by Cheyenne Ubiera
Change is coming in the world of higher learning in the form of the Excelsior Scholarship. Under this program, which will be phased in over the next three years, New York state residents attending CUNY or SUNY schools may be eligible for a tuition-free education starting this fall semester.
The Excelsior Scholarship is the first of its kind in the United States. It allows students whose families make under $100,000 annually to be eligible for free tuition at two-year and four-year public state colleges. Though Manhattan College, a private institution, does not fall under the umbrella of this program it does affect many views on education.
David Caiafa, a junior economics and urban studies major and a native of New Jersey, gives an optimistic view of the program.
“It allows students with lower household incomes to be able to go to college without worrying how they will pay for it,” Caiafa said.
Caiafa believes the scholarship will have a successful future, saying that it will help lower income communities grow stronger and help the economy grow.
“The more people with a college education means more people joining the workforce, driving unemployment down,” he said.
Margaret Groake, an associate professor in the government department, received her doctoral education at the CUNY Graduate Center. She has participated in protests over state cuts to CUNY’s budget and state-mandated increases in tuition. Despite this, Groarke was skeptical of the impact that the Excelsior Scholarship will have on the affordability of a college education.
“It won’t be a ‘free’ education …students will still have to pay for room and board, and other expenses,” Groarke said. “And students have to take and pass fifteen credits a semester – a student who drops or fails a class may lose their scholarship.”
The effect that the Excelsior Scholarship will have on funding and enrollment is a huge concern for Groarke as she states that Governor Andrew Cuomo has said little about funding CUNY and SUNY to take on additional students as a result of this grant.
“Adequate funding of our public universities is a constant struggle in Albany. Of what value will the scholarship be if the governor underfunds CUNY and SUNY?” asked Groarke.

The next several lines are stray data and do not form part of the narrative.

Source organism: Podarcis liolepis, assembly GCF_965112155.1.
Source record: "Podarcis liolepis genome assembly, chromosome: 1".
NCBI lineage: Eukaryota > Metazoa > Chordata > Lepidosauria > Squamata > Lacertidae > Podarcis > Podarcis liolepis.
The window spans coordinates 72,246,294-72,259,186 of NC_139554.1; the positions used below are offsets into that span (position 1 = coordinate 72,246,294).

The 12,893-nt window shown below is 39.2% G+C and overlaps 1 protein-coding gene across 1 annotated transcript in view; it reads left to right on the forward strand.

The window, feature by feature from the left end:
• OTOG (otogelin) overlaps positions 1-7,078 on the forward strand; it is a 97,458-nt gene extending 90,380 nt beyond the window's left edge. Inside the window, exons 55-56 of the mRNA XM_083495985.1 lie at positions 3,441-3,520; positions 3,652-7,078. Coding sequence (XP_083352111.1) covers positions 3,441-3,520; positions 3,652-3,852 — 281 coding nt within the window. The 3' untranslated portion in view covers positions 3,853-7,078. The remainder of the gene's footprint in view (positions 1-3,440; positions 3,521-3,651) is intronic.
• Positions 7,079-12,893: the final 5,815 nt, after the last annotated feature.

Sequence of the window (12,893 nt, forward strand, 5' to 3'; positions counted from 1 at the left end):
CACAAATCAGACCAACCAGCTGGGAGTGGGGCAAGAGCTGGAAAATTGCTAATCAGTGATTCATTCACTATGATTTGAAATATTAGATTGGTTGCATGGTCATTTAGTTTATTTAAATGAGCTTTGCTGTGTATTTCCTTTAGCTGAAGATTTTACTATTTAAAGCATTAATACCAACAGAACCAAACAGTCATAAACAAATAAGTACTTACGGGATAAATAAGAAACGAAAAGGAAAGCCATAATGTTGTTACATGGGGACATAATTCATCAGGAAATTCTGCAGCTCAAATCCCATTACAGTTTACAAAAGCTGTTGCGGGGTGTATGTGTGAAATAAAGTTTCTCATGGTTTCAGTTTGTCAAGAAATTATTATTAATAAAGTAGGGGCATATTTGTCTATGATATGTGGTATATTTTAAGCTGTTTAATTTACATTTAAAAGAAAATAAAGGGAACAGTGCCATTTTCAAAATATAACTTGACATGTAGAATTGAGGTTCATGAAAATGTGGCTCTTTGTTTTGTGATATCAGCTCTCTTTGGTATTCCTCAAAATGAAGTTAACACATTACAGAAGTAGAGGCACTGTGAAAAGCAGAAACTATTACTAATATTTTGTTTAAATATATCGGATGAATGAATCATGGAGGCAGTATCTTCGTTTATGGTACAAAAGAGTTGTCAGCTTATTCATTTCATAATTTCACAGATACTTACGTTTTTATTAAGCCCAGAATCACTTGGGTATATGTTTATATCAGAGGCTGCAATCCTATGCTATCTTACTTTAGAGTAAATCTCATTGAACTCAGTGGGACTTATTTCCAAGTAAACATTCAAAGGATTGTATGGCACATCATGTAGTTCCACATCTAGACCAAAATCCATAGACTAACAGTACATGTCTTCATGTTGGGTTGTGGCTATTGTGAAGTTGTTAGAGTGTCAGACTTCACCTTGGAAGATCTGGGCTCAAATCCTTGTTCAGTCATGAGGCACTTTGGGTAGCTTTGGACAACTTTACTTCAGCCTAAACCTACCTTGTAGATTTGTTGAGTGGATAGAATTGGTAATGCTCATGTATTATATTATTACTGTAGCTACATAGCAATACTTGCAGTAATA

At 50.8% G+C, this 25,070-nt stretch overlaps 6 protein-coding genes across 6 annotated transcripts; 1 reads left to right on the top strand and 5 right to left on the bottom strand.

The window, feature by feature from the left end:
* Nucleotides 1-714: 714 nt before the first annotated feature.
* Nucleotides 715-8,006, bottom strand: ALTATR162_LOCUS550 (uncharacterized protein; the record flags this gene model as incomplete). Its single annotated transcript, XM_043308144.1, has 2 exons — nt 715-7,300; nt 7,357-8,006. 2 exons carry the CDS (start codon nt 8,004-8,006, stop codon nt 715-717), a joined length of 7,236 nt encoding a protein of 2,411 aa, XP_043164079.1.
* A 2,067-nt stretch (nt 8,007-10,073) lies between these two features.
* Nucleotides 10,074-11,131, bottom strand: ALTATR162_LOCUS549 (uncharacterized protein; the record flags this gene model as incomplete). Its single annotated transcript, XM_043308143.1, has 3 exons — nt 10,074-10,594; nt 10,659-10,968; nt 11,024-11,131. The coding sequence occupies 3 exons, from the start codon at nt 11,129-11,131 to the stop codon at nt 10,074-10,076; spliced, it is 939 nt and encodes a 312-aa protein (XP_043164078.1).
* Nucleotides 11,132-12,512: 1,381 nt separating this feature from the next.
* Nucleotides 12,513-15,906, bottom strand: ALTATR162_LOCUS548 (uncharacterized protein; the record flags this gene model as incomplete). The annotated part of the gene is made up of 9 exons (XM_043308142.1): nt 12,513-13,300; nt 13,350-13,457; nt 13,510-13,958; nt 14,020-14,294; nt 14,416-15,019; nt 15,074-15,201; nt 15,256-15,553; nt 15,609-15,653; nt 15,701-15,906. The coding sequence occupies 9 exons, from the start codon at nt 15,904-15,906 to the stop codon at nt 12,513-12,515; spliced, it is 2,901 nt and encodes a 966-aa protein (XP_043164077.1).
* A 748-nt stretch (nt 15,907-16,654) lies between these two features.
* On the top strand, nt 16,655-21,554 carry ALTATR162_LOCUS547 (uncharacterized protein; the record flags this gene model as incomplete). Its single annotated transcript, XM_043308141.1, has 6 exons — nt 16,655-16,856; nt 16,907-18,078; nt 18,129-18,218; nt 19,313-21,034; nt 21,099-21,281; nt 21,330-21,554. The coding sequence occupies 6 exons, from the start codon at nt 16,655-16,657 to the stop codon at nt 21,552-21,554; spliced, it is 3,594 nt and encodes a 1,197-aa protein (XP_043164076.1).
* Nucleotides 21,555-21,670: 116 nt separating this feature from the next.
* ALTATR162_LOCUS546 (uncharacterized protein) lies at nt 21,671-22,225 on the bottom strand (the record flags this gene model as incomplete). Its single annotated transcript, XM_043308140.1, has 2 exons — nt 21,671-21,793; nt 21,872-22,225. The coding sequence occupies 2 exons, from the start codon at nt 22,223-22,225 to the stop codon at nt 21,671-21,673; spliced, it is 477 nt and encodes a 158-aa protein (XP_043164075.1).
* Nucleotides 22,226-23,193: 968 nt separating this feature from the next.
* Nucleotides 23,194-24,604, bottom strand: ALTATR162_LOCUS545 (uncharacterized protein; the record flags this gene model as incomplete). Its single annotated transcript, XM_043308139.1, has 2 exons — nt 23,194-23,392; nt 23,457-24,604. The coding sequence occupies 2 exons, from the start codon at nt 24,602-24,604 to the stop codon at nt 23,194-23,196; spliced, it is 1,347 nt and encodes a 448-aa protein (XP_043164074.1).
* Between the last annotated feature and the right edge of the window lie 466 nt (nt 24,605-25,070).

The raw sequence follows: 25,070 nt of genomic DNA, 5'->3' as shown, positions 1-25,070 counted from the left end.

Justin Peralta, an economics and philosophy major in his senior year at MC, shared Groarke’s concerns with the future of the programs. He noted that the Excelsior Scholarship might accelerate a monetary devaluation of an undergraduate degree.
“The more people who have a degree in X means all holders of degree x are more easily replaceable,” said Peralta. “Education is always going to be seen as a worthwhile investment, but only because choosing not to go to college is statistically accompanied with less favorable outcomes.”
Peralta also believes that the Excelsior Scholarship is a pilot for future programs.
“The Excelsior Program isn’t a long term plan,” Peralta said. “It is a stepping stone for progressives to prove that the state should have a stronger presence in regard to college costs. Secondly, the issue remains that the cost of college itself is inflating rapidly… costs will have to be paid via taxation or some other means.”
The future of the Excelsior Scholarship remains uncertain; only time can truly tell whether the program will be successful and spread to other states or fizzle out entirely. Until then, students and professors alike can really only express their hopes and concerns for how the program will turn out.
Many private institutions, such as Manhattan College, are concerned that a program like the Excelsior Scholarship can have impacts on enrollment
“It’s useful to remember, though, that students and families look at many things when choosing a college, not just price,” Groarke said. “We’ll have to wait and see if this has any effect on who chooses to attend Manhattan College.”